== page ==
Tech enthusiast Jane Hoffer, CEO of Daloop, is an innovative and accomplished executive, experienced in start-up and growth stage companies. She is also focused on increasing the number of role models in STEM careers, to encourage more girls and women to join the industry. We sat down with Jane to discuss the highs, the lows and the advice that she has learnt throughout her career.
1. Tell us a little bit about yourself, and your career so far
Well, I’m proud to say I’m a product of a Co-op Education Programme (work+study) and one of my placements was with IBM, who I eventually joined after college. Although I studied Electrical Engineering, I joined IBM's sales team, combining my love of technology and communications. At one point, I used to sell a CAD programme that helped design toilet roll holders! I spent a short amount of time at IBM and have really been an entrepreneur since.
Whilst Head of Sales for a forecasting and replenishment company, developing major partnerships with General Electric and others, we realised we needed to change our technology stack. Features and functions were good, but it was written in an old programming language. We couldn't make the changes we needed without capital investment, so I brought investors into the conversation who, with me, bought the company out. We created a new company, which became “Prescient”. We executed a business plan, acquired a UK company, merged with a Texan company, and took it public. It was a heck of a ride!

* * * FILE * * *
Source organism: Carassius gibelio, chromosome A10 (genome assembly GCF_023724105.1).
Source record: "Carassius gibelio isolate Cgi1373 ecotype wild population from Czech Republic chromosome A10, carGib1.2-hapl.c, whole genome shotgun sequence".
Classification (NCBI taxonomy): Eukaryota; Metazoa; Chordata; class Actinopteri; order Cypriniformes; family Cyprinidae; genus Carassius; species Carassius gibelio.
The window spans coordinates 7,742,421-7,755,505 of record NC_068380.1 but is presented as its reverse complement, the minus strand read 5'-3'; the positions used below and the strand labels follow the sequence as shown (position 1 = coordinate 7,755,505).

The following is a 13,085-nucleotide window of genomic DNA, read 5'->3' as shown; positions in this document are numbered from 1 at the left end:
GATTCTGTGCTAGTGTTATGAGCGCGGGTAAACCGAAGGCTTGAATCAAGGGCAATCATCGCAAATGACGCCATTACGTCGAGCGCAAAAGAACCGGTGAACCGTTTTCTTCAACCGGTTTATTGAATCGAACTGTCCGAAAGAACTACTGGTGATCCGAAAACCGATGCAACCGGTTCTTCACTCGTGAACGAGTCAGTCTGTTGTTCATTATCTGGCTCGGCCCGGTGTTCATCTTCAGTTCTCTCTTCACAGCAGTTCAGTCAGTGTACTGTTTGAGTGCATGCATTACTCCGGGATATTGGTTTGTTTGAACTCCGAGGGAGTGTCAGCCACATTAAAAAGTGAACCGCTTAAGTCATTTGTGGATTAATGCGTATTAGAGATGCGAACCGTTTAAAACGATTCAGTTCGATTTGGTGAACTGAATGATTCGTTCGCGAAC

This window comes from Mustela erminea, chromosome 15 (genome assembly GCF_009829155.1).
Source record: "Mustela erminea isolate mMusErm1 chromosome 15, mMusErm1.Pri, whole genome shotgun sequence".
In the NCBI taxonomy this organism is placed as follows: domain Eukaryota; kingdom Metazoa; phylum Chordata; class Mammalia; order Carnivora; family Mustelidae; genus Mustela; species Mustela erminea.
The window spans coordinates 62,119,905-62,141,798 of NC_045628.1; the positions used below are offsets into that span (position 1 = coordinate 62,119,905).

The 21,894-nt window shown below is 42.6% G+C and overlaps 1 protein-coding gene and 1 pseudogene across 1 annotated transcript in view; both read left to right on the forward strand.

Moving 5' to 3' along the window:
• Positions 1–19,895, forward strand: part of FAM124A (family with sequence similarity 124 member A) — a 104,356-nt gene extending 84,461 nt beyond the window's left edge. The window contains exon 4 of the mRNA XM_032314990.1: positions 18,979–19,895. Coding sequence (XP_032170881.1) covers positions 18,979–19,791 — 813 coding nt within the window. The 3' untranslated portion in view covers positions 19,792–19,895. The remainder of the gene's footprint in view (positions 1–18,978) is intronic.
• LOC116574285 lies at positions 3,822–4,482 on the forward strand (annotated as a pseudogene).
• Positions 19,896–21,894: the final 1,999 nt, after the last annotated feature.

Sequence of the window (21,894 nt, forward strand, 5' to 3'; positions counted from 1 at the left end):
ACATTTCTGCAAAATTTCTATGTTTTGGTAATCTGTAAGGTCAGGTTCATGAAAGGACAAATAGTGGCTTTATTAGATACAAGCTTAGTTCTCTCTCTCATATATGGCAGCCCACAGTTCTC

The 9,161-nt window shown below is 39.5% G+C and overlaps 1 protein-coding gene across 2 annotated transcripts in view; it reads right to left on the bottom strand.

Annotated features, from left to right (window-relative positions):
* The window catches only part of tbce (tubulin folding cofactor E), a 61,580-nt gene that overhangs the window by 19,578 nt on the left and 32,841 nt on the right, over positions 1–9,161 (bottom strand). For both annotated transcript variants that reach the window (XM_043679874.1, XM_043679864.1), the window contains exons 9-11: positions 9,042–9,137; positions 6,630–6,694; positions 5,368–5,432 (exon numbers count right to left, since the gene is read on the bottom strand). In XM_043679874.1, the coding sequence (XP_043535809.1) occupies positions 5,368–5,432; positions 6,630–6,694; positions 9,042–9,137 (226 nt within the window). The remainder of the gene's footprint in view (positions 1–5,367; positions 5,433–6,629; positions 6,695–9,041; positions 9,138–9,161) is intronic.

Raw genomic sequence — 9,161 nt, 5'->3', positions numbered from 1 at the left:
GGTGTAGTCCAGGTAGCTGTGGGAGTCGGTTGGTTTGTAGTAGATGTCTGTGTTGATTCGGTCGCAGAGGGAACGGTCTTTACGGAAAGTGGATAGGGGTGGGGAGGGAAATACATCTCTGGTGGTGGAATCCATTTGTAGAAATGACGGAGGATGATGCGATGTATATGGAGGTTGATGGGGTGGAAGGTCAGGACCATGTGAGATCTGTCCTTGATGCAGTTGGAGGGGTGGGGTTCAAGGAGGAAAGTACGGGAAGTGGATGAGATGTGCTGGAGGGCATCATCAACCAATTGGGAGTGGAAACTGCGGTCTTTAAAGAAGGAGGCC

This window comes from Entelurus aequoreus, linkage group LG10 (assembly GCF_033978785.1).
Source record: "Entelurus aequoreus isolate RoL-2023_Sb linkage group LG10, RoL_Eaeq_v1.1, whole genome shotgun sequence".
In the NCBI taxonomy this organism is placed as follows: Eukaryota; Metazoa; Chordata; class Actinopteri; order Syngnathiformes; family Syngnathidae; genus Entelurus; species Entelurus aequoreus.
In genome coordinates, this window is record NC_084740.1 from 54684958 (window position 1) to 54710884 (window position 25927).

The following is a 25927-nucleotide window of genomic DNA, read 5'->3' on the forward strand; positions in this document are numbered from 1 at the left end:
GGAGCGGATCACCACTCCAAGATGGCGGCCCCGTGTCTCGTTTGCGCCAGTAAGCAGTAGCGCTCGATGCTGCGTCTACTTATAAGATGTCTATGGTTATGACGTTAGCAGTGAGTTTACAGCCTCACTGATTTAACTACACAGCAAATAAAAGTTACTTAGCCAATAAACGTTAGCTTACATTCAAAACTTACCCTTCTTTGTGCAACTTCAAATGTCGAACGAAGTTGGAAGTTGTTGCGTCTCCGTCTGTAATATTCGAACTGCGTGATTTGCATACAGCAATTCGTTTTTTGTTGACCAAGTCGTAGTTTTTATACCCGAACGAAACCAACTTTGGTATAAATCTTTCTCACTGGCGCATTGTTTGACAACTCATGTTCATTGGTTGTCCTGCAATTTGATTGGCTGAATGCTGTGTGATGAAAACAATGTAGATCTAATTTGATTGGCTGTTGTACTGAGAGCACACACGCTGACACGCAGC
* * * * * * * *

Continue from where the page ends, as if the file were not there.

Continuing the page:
After the sale, the investors wanted to take my experience to help first time CEOs grow their businesses. This led to working in Portugal for a company called Veniam and eventually led to taking the helm at GoWithFlow – which we are now rebranding as Daloop.
2. Tell us about Daloop, what is the company’s main aim?
We essentially want to help society in general transition towards low or no-emissions vehicles. For us, this means helping organisational fleets transition away from combustion engines and providing Charge Point Operators (CPOs) and Electric Mobility Service Providers (EMSPs) with the technology and crucial support they need to deliver their own products and services.
We’ve existed in various forms since 2010, have built and operated national EV charging networks, and now provide “The Mobility Change Platform” or “MCP” (SaaS) to those who need cost-efficiency and control and oversight of fleet vehicles and hardware. We’re going to connect one million assets to our software over this decade, which will prevent an enormous amount of CO2 from entering the atmosphere.
3. What has been your greatest career achievement so far?
Of course, it’s almost impossible to pin-point, but what I really love is supporting my team to achieve their own goals and be the best they can be. There have been lots of amazing moments, but truly – the best are all linked to relationships I have with colleagues, customers, and partners and the experiences I’ve enjoyed with them.
4. What obstacles have you had to overcome?